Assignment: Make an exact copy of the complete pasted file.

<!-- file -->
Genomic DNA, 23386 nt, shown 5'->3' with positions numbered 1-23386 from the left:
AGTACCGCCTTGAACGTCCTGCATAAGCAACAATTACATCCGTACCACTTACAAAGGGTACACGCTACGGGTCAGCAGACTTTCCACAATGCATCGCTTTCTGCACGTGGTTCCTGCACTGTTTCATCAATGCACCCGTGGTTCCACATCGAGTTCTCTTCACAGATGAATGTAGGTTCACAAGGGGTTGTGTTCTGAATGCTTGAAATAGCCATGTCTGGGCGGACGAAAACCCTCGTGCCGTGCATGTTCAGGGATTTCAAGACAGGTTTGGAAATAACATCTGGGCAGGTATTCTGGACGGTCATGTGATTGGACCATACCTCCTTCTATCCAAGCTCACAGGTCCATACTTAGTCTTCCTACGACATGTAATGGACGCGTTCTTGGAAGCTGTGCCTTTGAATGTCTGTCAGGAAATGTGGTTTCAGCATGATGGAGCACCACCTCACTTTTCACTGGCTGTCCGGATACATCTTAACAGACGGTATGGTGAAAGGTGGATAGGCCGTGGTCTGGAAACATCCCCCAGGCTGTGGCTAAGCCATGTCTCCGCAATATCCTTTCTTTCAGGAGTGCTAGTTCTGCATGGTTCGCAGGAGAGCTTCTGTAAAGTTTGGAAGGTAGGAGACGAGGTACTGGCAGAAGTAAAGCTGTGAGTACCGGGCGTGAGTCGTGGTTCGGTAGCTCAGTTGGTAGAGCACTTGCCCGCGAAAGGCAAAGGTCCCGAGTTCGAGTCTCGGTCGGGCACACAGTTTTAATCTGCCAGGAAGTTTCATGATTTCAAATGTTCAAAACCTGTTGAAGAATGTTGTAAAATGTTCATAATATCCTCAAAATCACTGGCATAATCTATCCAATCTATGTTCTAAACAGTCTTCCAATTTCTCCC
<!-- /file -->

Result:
Genomic DNA, 23386 nt, shown 5'->3' with positions numbered 1-23386 from the left:
AGTACCGCCTTGAACGTCCTGCATAAGCAACAATTACATCCGTACCACTTACAAAGGGTACACGCTACGGGTCAGCAGACTTTCCACAATGCATCGCTTTCTGCACGTGGTTCCTGCACTGTTTCATCAATGCACCCGTGGTTCCACATCGAGTTCTCTTCACAGATGAATGTAGGTTCACAAGGGGTTGTGTTCTGAATGCTTGAAATAGCCATGTCTGGGCGGACGAAAACCCTCGTGCCGTGCATGTTCAGGGATTTCAAGACAGGTTTGGAAATAACATCTGGGCAGGTATTCTGGACGGTCATGTGATTGGACCATACCTCCTTCTATCCAAGCTCACAGGTCCATACTTAGTCTTCCTACGACATGTAATGGACGCGTTCTTGGAAGCTGTGCCTTTGAATGTCTGTCAGGAAATGTGGTTTCAGCATGATGGAGCACCACCTCACTTTTCACTGGCTGTCCGGATACATCTTAACAGACGGTATGGTGAAAGGTGGATAGGCCGTGGTCTGGAAACATCCCCCAGGCTGTGGCTAAGCCATGTCTCCGCAATATCCTTTCTTTCAGGAGTGCTAGTTCTGCATGGTTCGCAGGAGAGCTTCTGTAAAGTTTGGAAGGTAGGAGACGAGGTACTGGCAGAAGTAAAGCTGTGAGTACCGGGCGTGAGTCGTGGTTCGGTAGCTCAGTTGGTAGAGCACTTGCCCGCGAAAGGCAAAGGTCCCGAGTTCGAGTCTCGGTCGGGCACACAGTTTTAATCTGCCAGGAAGTTTCATGATTTCAAATGTTCAAAACCTGTTGAAGAATGTTGTAAAATGTTCATAATATCCTCAAAATCACTGGCATAATCTATCCAATCTATGTTCTAAACAGTCTTCCAATTTCTCCC